The theme of this production consists of two interrelated ideas, both of which have fascinated Paco for quite some time: one is re-visiting a chapter of the flamenco repertoire – and history – which is not so often looked at or fully appreciated: a group of flamenco forms that were born at the turn of the 20th century as a result of Spanish musicians, singers and dancers arriving in South America to conduct tours of their shows and finding on arrival a rich folklore that reminded them very strongly of their own musical traditions.
The connections are, of course, natural, given the history of the Discovery and subsequent traffic between Spain and the new colonies. But to these artists that encounter amounted to a new and exciting discovery that inspired them, and prompted the creation of a few additions to the flamenco repertoire in the form of new songs and dances incorporating, inevitably, the flavour of the music they had just experienced. The new group of styles was called "Cantes de Ida y Vuelta" (songs of departure and return).
It is time to bring these forms back to the stage and to show their, somewhat romantic appeal but also the way in which some of them have developed and become full-blooded flamenco forms of great vitality and potential. In addition, the production has a wider and more ambitious aim: it sets out to combine the best of flamenco and its environment, with Latin America, especially Venezuela, and the great variety of music that exists there. The interest is in trying to get away from usual renderings of Latin American music which in many instances amount to light-hearted, colourful shows, with beauty and exuberance but which often end up projecting stereotypes of a limited nature that don’t come near suggesting how rich and varied the musical world of that area can be.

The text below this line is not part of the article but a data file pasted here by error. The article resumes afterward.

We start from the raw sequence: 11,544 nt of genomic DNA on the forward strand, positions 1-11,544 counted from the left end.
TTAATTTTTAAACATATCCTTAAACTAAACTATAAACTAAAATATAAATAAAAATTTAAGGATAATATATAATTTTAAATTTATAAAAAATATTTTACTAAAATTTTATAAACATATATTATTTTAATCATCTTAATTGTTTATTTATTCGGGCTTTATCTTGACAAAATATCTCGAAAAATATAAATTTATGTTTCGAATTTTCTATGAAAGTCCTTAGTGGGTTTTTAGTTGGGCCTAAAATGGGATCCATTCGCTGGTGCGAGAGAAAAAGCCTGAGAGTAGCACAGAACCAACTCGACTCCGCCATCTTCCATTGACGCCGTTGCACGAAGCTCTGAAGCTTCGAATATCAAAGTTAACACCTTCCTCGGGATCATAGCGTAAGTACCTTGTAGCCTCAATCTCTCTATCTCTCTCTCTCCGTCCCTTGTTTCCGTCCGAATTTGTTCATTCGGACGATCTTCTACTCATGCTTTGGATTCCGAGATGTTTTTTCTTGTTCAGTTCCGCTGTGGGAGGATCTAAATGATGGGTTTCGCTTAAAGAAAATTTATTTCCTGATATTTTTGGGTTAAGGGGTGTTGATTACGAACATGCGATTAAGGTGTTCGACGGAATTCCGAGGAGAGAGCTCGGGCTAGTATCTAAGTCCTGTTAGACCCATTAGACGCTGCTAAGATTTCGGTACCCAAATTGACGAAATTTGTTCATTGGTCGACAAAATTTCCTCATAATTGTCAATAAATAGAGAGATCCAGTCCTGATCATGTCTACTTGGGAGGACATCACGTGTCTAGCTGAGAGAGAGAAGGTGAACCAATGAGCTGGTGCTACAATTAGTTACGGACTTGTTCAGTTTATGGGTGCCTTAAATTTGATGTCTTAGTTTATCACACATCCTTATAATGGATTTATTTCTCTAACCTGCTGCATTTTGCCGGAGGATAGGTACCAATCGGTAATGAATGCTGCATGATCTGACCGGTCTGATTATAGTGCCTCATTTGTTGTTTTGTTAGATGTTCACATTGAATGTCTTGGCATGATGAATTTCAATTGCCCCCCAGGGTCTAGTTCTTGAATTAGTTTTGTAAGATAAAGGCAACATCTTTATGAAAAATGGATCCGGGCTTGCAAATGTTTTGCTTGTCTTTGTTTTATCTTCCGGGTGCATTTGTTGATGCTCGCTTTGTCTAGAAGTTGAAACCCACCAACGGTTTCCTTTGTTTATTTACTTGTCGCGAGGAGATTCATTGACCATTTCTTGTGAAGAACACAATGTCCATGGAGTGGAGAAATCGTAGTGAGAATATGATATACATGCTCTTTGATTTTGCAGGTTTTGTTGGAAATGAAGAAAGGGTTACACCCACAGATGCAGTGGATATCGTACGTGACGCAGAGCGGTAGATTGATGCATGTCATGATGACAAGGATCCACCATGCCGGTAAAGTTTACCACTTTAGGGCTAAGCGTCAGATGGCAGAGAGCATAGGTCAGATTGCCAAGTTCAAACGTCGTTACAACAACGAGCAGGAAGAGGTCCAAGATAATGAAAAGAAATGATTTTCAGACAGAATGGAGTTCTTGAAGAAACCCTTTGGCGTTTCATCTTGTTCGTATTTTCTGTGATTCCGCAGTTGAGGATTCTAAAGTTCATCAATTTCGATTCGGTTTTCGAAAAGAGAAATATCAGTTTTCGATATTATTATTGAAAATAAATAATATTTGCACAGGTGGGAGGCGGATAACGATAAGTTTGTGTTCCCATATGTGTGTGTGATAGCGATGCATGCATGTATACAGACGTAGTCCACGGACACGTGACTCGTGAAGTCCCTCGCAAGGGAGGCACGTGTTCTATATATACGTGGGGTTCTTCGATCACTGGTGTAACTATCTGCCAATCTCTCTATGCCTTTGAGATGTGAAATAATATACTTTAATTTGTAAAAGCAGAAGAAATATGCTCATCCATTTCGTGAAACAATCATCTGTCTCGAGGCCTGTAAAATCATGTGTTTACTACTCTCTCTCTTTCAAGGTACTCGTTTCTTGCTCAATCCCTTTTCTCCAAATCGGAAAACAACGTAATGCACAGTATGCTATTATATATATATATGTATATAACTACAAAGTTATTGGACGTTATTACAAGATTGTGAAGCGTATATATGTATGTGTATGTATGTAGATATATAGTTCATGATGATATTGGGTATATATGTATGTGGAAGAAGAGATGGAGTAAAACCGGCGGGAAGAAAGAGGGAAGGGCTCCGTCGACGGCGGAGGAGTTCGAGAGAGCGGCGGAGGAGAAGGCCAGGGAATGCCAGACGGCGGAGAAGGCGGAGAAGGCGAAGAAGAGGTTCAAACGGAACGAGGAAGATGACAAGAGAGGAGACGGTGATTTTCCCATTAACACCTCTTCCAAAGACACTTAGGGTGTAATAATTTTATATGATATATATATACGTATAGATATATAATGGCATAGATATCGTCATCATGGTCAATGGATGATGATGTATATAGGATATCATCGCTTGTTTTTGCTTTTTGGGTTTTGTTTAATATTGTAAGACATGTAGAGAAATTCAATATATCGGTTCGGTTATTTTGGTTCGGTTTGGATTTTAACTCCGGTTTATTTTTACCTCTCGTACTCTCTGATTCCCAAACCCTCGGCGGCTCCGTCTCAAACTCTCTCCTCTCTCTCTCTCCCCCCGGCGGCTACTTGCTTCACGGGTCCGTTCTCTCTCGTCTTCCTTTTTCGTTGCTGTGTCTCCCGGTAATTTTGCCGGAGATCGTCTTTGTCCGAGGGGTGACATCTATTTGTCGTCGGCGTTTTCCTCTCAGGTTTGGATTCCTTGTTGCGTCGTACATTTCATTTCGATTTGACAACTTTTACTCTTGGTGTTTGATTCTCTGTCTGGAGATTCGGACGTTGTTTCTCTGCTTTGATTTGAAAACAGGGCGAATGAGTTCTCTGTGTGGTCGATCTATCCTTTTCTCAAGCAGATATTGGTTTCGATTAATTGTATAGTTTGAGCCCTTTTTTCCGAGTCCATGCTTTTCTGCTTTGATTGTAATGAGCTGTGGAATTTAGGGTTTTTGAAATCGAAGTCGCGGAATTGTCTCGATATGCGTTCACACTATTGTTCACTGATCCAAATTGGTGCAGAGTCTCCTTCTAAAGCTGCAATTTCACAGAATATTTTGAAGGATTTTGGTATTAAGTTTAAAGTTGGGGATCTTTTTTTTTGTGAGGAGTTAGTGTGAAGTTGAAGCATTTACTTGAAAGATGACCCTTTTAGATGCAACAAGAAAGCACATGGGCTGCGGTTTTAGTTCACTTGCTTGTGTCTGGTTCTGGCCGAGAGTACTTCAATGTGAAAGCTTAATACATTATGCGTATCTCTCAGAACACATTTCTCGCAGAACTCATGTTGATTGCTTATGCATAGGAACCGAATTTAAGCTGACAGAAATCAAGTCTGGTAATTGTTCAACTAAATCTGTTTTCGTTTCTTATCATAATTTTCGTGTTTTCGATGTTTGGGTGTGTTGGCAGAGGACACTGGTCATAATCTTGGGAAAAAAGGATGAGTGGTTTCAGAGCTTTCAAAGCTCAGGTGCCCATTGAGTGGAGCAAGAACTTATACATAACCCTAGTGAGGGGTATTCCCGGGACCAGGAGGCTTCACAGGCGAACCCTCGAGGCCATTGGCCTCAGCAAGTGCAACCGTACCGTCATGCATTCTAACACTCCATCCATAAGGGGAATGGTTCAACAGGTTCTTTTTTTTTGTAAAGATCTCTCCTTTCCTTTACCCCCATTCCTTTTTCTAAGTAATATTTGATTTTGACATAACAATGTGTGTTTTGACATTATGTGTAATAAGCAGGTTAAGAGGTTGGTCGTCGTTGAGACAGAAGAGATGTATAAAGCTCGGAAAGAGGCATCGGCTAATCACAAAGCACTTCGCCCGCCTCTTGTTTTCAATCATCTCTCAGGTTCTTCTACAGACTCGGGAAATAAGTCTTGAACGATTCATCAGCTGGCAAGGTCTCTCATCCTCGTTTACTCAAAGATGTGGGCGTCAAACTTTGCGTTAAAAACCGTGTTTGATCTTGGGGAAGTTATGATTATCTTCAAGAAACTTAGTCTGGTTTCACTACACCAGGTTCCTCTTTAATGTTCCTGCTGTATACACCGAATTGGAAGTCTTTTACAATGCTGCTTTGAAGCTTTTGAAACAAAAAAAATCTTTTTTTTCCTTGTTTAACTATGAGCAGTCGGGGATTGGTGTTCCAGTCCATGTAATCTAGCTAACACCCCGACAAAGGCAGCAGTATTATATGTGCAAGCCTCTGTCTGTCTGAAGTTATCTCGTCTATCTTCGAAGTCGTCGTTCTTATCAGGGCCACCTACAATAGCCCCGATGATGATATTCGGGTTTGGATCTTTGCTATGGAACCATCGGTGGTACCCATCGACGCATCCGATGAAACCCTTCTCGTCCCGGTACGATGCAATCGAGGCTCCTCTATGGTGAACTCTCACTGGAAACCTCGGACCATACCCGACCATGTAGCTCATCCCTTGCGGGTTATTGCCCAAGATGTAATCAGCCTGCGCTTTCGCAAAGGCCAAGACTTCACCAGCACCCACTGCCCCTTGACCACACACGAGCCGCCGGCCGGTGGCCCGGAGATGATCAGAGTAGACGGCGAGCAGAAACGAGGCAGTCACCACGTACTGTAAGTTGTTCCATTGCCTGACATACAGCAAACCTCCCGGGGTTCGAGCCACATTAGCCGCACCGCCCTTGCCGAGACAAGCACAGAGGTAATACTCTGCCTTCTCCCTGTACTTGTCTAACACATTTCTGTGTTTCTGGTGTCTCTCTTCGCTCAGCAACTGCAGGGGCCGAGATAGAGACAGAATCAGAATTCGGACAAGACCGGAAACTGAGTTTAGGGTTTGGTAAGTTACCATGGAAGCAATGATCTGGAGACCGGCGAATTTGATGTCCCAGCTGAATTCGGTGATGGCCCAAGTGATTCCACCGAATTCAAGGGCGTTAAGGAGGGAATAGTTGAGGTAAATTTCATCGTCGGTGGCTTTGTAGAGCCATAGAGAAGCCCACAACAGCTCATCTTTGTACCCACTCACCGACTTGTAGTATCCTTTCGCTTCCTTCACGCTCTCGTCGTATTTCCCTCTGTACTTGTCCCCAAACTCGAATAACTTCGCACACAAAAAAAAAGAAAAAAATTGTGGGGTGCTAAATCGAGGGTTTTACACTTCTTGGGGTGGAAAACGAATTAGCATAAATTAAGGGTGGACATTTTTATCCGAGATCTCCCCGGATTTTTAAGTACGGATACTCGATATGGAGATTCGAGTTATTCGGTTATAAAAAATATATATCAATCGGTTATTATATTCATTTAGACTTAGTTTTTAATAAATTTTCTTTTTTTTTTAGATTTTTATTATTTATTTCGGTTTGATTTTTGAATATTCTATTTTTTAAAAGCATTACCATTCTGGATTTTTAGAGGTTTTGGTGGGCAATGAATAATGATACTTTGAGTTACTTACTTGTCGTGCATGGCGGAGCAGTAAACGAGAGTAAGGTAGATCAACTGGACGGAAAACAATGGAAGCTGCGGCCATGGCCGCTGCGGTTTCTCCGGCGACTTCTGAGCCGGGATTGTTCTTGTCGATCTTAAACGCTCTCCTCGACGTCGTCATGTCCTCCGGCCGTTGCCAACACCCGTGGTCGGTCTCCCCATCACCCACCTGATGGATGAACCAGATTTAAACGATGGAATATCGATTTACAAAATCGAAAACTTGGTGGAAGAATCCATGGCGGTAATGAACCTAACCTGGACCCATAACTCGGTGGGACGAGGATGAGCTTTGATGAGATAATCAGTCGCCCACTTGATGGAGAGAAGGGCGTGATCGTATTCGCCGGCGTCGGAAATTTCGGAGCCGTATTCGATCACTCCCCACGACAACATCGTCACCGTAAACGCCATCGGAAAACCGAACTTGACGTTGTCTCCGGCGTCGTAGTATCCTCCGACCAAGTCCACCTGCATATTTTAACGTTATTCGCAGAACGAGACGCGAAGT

In this show we shall aim to explore deeper and more complex elements of the musical traditions in that part of the world, looking at the same time to the strong historical connections between Latin America and Andalucía and Spain, as mentioned above. We also look at African influences in the surprising, exotic sounds of Afro-Venezuelan folklore, with a fleeting look at Afro-Peru as well.
The essential element of the show will of course be the art of flamenco, as befits the work of Paco Peña and his Company, but we want to display other forms of songs and dances, drawn from Latin American countries and traditions, and will seek to point out possible points and realities in common between the different musical cultures.

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